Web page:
Pay What You Want for My Upcoming Book Series! [Introducing the LWB Book Club]

Belief book cover

Longtime Leaving Work Behind readers will know that I’ve been working on a book/books for a long time. With that in mind, today I am excited to announce that the first book in an ongoing series will be available to my LWB Book Club members in just seven days.

But that’s not all: they will be able to pay what they want for the book.

I’ve placed the value proposition in hands and trust in the LWB community to reward me appropriately for the quality of my work.

In this post I’m going to introduce you to the upcoming book series, explain why I have chosen a pay what you want model and also give you an opportunity to sign up for the LWB Book Club (it’s completely free to do so).

How I Became the Leaving Work Behind Community Manager

Engagement

When I quit my job last year I had business ideas, but no firm plans (like I should have), of what I would do professionally to help contribute to the household and no entrepreneurial experience.

Five months later, with little more than a willingness to interact and get involved, I was being introduced to you as the Leaving Work Behind Community Manager. The benefits associated with this position are numerous, but some of the prominent ones are: the opportunity to work with and learn from a top influencer, increased exposure to other top influencers, more subscribers/followers/clients and a larger network of friends and contacts to connect with, learn from, and collaborate with (talk about extreme value!).

The benefits I have seen so far only excite me more for the future. Starting with some exciting improvements to the community forum, new features in discussion for Tom’s Paid To Blog course, and venturing into social media and blog management & strategy reports, I am presented with higher profile opportunities much sooner than I could have ever dreamed.

I feel like the possibilities for my business growth are endless, and I am definitely reaching for the stars to provide as much value as possible. Completing some products, higher profile collaborations, and larger, more intense research & analysis projects — which I love by the way — are things I especially see happening in the future.

In this post, I want to share with you the steps that took me to this opportunity so that you can accelerate your own success, all from actively interacting and connecting in communities.

The Drawbacks of Goal Setting (Why I Agree With Leo Babauta)

Goals

I’m incredibly fortunate. I’ve got a point now where I make enough money to support me. At this point, my day-to-day contentment with what I do is more important to me than making me more money.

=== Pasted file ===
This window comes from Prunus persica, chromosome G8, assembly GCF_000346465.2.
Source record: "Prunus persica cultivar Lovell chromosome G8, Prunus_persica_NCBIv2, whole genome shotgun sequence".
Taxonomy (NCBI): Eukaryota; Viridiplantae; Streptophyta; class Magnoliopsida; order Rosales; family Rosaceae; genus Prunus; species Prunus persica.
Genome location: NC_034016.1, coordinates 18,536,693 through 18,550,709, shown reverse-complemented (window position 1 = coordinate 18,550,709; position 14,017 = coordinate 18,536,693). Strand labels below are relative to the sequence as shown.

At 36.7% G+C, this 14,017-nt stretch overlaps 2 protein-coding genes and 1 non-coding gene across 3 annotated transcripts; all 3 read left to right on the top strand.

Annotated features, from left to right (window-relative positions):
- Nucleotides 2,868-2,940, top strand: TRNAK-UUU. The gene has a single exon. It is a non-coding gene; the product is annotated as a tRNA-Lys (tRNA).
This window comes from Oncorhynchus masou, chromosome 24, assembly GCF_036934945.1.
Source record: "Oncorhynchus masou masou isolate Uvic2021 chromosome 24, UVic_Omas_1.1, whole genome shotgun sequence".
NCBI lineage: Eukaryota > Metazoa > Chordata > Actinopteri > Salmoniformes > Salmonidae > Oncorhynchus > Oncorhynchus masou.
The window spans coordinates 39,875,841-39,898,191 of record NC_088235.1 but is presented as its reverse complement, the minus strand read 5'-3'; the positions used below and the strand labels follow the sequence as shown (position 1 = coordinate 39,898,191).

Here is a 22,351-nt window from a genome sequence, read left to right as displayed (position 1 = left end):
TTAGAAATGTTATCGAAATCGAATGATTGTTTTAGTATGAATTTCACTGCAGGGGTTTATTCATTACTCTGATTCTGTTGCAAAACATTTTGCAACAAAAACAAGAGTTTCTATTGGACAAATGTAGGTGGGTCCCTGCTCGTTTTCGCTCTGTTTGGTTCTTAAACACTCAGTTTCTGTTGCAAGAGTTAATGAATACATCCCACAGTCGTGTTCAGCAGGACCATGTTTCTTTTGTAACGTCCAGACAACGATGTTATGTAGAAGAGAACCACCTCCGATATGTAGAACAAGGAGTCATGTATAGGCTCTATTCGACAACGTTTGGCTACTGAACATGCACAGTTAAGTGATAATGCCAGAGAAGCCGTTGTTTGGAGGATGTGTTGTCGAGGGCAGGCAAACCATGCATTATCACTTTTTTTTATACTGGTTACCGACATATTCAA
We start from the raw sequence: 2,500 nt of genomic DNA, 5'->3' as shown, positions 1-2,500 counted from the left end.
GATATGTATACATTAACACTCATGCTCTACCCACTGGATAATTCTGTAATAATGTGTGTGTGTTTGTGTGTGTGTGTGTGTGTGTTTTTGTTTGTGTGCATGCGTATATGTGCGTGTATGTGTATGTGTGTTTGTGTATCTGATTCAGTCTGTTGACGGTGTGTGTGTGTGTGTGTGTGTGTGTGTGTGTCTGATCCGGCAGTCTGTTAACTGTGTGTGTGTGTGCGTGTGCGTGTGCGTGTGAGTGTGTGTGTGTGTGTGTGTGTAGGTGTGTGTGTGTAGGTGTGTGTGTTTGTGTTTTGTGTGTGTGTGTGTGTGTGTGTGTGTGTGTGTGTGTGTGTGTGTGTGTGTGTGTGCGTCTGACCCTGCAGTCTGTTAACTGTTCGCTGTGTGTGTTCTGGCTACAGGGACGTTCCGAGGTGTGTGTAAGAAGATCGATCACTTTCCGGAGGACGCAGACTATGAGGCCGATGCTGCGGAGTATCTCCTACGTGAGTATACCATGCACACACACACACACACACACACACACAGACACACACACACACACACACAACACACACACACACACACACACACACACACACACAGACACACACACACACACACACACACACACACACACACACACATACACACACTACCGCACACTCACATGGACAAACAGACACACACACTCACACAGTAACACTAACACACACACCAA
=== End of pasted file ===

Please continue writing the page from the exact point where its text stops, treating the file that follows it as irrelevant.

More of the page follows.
That puts me in a rather interesting position where I don’t want to set myself strict goals.

The thing is, ambitious goals are brilliant for pushing you and getting you to places you wouldn’t otherwise have gotten to. But they can also be a source of stress. They can put pressure on you. That’s the nature of goals.

18 Ways to Motivate Yourself in the Moment

Newton's Cradle

I’ve talked about motivation a lot here on Leaving Work Behind. In fact, at the time of writing, there are no less than 43 posts in the archives tagged with “Motivation” (this article makes 44).

But the quest for motivation goes on, and with good reason. Being motivated is not an absolute state of mind. You are not either “motivated” or “demotivated.” Motivation exists on a spectrum.

With the above in mind, in this article I intend to make a positive change to your motivation and move you closer to the positive end of the spectrum. More specifically, I want to talk about finding motivation in the moment. This isn’t about motivation on a grand scale — it’s about conjuring the energy to do work right now.

Acting Quickly vs. Taking Your Time

Watch

I recently wrote a chapter for the first draft of a book I am writing for you guys (join my pre-release list if you want to know more) about decisiveness. The central message was simple enough: when it comes to leaving work behind, being decisive is good.

However, writing the chapter gave me pause for thought on an issue that I felt was fairly well addressed in my mind. After all, is decisiveness always good?

Let’s first turn to the relevant definition of decisiveness:

Having or showing the ability to make decisions quickly and effectively.

To me, that seems like a positive thing. It evokes images of people who are in control of their lives. They may not always make the right decisions, but they are always progressing and come out on top most of the time. To quote myself from the aforementioned draft chapter:

In describing someone, when was the last time you heard someone use the word “decisive” negatively? Probably never, because decisiveness is almost always associated with success.

I believe the key word in the definition of decisiveness is “effective.” Decisiveness isn’t merely being quick in your decision; it’s being correct. That being the case, isn’t the whole argument of whether decisiveness is a good thing moot? After all, wouldn’t we all love to make the correct decisions quickly?

With the above in mind, the question I pose to you is this: is it better to act quickly or take your time when it comes to the big decisions in life?